Are you a Finance, Tax, Legal or HR professional commuting over two hours every day? According to the TUC, the service sector has seen the biggest increase in travel time over the last decade, with 130% more workers travelling for two or more hours a day than in 2004. Serious disruption at Paddington, a week of strikes on South Western Railway coupled with major signal failures has spelt misery for thousands this month. Leading many sector service professionals to question whether their commute is worth it? This blog will take a quick look at the pros and cons of making long commutes and what alternatives are out there. Money Let's be honest, money is the reason a lot of people commute to London. According to the office for national statistics, jobs in London topped the regional list for median earnings for full-time employees by place of work, at £713 per week. This is £124 more per week more than the next highest. Salary bands for jobs in London are often higher, but, there a few things you should consider. It is well known that rent and house prices in London are far higher than anywhere else in the UK. You get less for your money and pay a premium for the privilege. Whilst rent prices are often lower outside of the city you have to consider the cost of commuting into London. According to the BBC, a full-time worker on the median wage for London will spend an average of 11p in every £1 of their salary on an annual pass, after tax. Prices are set to rise by 3.2% next year too. While jobs in London are often a popular choice among professionals, it is worth looking at opportunities outside of London. For example, a Tax Director working for one of the Big 4 firms in London can earn anywhere from £110,000 to £200,000. If you compare that with one of the Big 4's regional offices, Tax Directors can command anywhere between £95,000 and £140,000. We recommend that you speak with a regional recruiter, whether it be Finance, Tax Legal or HR, you never know, there could be something a lot closer to home! Timing According to the government's transport statistics report, people working in London have the longest average commute. With the average rail commute taking 59 minutes compared with the average driving commute taking 30 minutes in the UK, how much of your time is lost getting to and from work? As the saying goes “Time is Money” and while there are many compelling arguments in favour of counting time spent commuting as work time, this has yet to come to fruition. Working locally gives you the flexibility to drive to work and cut down on the time spent in transit. That means more free time to spend with the family, exercising or even finishing off your CV. Again there are a few things that you need to consider about commuting via car. Firstly, do the local roads become carnage at 8 am and 6 pm? Also, will finding that elusive parking space add to your morning stress? Ref: Department of Transport. Transport Statistics Great Britain 2017 The commute to London isn’t straightforward either. House prices in commuter towns are still pretty high, even more so when they’re in walking distance of a rail station. If you’re not fortunate enough to live close to a station how will that impact your commute? Will you need to drive, get a lift or even take a bus? These all add time and money to your commute and a missed connection is the worst way to start a working day. When you do finally arrive in Central London, how far from the office are you? If you’re lucky you can walk or make use of one of the many cycle hire schemes the capital has. Otherwise is it another packed bus or tube ride? One upside of a long commute is the opportunity for a bit of personal time, you can make the most of your transit time in however you see best. According to a study conducted by Dr David Bissell of Australian National University participants said commuting time was the only time they got to themselves during the week, and so used it to dream, relax and meditate. Conclusion With everyone’s situation being different, there's no clear answer as to the best solution. Different routines work for different people, however, you can always make an informed decision if you know the facts. Essentially, it is a toss-up between time vs money. Does the money you earn at work justify the time you spend commuting? Gain an understanding of salary differences for jobs in London compared to where you live and then look at the financial impact that both options have on your life. Take into account commute options and you can start to build a picture of which option works best for you. Don’t forget to take into consideration flexible working options that may be available to you which could ease your commuting situation. There are clearly a few options here and depending on influences such as salary and expense, the following could work for you: Live regionally but work in London - rent is a lot cheaper and your salary will still be at a premium, although travel costs may be significant Live and work in London - save money on travel but use a lot of that top end salary on higher rent prices Live and work regionally - generally earn considerably less but benefit from cheaper housing prices. The problem is that with less public transport, comes the need to potentially own a car, another sizeable cost. Pro-Recruitment is a recruitment agency in London and our consultants specialise in Tax jobs, Finance jobs, Legal jobs and HR jobs. Our recruiters are able to offer expert advice on jobs in London and nationwide as well as CV advice. Contact us today on 02072696333 for a discussion on your next career move.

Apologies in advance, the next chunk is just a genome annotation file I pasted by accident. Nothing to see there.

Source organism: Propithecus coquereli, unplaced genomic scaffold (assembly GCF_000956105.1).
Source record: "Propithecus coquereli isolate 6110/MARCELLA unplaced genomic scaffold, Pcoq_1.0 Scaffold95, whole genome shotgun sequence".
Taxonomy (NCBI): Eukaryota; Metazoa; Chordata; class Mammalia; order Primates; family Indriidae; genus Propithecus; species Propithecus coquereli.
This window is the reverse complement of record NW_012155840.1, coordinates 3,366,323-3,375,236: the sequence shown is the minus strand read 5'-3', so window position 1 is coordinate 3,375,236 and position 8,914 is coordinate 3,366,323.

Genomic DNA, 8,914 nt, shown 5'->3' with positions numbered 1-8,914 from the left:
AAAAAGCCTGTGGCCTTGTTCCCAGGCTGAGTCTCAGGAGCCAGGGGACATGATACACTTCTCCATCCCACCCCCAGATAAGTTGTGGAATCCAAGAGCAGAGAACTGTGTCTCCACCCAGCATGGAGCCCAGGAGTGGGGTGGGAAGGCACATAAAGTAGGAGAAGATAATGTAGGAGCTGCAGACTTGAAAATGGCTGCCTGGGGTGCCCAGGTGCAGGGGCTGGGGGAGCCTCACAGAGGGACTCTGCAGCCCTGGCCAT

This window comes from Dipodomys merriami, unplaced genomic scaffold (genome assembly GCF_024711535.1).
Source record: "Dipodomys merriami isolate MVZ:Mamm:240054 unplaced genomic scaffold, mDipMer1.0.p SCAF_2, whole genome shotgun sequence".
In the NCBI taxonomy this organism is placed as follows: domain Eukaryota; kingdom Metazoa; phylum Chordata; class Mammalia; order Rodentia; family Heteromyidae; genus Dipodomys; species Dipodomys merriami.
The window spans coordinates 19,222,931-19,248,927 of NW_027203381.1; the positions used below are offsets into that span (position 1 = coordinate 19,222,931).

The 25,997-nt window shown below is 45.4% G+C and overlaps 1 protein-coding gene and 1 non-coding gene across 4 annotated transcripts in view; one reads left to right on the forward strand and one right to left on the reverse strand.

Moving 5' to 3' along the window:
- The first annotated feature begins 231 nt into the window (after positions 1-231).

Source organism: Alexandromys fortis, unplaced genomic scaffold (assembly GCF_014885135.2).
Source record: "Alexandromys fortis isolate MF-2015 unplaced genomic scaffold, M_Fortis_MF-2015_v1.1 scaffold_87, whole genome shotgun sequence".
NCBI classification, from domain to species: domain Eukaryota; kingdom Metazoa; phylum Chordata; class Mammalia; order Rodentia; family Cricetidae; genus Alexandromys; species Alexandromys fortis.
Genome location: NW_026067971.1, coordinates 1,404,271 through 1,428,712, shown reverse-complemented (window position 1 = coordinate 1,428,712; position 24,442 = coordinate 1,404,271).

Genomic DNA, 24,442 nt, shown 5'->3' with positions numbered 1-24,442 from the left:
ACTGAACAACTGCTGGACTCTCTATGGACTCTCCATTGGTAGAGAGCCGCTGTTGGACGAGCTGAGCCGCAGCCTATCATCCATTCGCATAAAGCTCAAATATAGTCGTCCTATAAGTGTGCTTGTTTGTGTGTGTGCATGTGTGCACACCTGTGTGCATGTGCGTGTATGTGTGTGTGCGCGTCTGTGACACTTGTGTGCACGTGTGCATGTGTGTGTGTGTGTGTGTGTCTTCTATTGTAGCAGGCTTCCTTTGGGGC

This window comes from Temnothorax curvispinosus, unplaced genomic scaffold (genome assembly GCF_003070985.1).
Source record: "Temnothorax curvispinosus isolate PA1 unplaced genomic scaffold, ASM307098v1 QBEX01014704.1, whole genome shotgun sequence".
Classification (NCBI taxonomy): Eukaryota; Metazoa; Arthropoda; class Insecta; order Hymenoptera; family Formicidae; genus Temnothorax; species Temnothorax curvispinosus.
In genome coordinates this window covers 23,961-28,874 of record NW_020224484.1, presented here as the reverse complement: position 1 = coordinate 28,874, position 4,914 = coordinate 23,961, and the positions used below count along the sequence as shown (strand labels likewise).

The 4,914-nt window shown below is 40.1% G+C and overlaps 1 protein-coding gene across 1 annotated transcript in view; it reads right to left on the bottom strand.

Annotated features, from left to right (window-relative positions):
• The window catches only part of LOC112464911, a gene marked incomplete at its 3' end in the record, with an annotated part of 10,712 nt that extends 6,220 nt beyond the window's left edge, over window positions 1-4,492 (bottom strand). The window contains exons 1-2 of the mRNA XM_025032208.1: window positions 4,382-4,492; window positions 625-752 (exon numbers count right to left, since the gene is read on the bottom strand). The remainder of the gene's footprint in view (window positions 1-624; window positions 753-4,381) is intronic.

With a summer loaded with sport fast approaching we have the football world cup to look forward to, our annual obsession with Wimbledon, the playoff final, the return of test match cricket and much much more! For the sports fans amongst us this can be an expensive time of year with office sweepstakes aplenty, only today we had our world cup sweepstake sent round by a particularly keen member of staff. So if you’re hoping to draw Andy Murray for Wimbledon or England for the world cup (surely this is our year….) it may be useful to see how sweepstake earnings are taxed across the world! - USA: In the US, sweepstake earnings have to be declared as supplementary income, if the prize is worth more than $5,000 (generous sweepstake) the sponsor has to withhold 25% of the prize for federal taxes! …. I can’t see the stakes being quite so high in my office - The UK is far more generous however, sweepstakes are deemed to pay all earnings in the form of a ‘prize’ so would not fall foul of any tax - Canada: Although bordering the USA, Canada are also far more relaxed, no fees or taxes are due on any sweepstake prize money - Sweden: By far the strictest, Sweden actually prohibits sweepstakes where they are considered as lotteries allowing only games of ‘skill’ - Italy: Take the prize for most compliance involved with all sweepstakes needing to be registered and bonded before carried out! To all of those waiting to make their draw best of luck! I’m secretly hoping I don’t pick England at ours! For more information about this article, or to speak to Jennifer about your recruiting needs or Tax jobs in London or Nationwide, contact her on 02072696346 or email@example.com.